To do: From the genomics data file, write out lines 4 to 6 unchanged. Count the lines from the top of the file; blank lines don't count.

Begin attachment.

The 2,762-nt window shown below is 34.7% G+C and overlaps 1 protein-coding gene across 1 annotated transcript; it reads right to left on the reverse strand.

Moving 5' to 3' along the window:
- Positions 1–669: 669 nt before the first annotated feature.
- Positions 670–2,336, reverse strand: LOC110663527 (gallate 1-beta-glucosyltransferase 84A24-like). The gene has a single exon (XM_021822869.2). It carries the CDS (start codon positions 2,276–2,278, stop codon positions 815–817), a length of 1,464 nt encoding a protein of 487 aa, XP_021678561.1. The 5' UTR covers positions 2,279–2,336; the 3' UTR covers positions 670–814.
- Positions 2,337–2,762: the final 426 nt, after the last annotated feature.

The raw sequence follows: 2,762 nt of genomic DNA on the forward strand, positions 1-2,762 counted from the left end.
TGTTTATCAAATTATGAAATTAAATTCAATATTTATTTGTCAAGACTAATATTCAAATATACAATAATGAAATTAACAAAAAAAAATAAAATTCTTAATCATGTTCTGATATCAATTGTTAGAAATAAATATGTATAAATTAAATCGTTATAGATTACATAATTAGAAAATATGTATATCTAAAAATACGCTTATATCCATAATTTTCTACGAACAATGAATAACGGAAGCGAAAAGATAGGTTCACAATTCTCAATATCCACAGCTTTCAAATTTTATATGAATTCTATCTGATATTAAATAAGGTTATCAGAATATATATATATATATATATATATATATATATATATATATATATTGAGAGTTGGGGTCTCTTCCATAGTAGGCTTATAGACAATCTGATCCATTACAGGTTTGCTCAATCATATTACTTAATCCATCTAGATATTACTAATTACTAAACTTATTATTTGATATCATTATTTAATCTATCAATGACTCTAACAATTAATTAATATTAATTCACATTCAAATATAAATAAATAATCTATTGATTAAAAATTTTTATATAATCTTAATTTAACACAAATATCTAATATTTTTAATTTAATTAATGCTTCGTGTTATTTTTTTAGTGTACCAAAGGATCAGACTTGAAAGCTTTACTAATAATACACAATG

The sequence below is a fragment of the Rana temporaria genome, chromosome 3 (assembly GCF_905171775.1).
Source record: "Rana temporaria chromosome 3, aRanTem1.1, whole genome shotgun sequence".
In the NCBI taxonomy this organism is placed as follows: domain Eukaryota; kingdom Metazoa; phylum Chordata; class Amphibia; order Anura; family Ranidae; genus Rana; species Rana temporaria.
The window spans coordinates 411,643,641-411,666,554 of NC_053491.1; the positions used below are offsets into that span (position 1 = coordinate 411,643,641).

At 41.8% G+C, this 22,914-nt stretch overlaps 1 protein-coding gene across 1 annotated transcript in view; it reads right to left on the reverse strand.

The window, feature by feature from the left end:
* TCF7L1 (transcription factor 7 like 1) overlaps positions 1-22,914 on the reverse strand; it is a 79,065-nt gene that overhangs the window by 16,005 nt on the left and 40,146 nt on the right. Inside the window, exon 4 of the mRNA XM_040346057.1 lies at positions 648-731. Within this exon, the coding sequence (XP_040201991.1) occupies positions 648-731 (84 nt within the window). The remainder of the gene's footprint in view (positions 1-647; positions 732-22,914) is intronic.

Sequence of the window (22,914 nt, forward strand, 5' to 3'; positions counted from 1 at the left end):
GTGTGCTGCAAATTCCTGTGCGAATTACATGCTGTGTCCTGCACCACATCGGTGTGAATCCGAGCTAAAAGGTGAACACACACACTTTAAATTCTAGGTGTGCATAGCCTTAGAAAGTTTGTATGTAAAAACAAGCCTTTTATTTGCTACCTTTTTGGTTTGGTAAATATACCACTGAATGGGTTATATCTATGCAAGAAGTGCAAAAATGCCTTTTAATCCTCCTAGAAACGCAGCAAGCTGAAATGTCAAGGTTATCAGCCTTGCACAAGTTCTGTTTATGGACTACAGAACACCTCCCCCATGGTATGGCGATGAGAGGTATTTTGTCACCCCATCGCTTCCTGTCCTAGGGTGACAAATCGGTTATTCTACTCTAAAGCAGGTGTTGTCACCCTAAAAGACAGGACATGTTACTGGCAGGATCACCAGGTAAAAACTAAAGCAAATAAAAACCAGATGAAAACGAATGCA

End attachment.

- Positions 670–2,336, reverse strand: LOC110663527 (gallate 1-beta-glucosyltransferase 84A24-like). The gene has a single exon (XM_021822869.2). It carries the CDS (start codon positions 2,276–2,278, stop codon positions 815–817), a length of 1,464 nt encoding a protein of 487 aa, XP_021678561.1. The 5' UTR covers positions 2,279–2,336; the 3' UTR covers positions 670–814.
- Positions 2,337–2,762: the final 426 nt, after the last annotated feature.

The raw sequence follows: 2,762 nt of genomic DNA on the forward strand, positions 1-2,762 counted from the left end.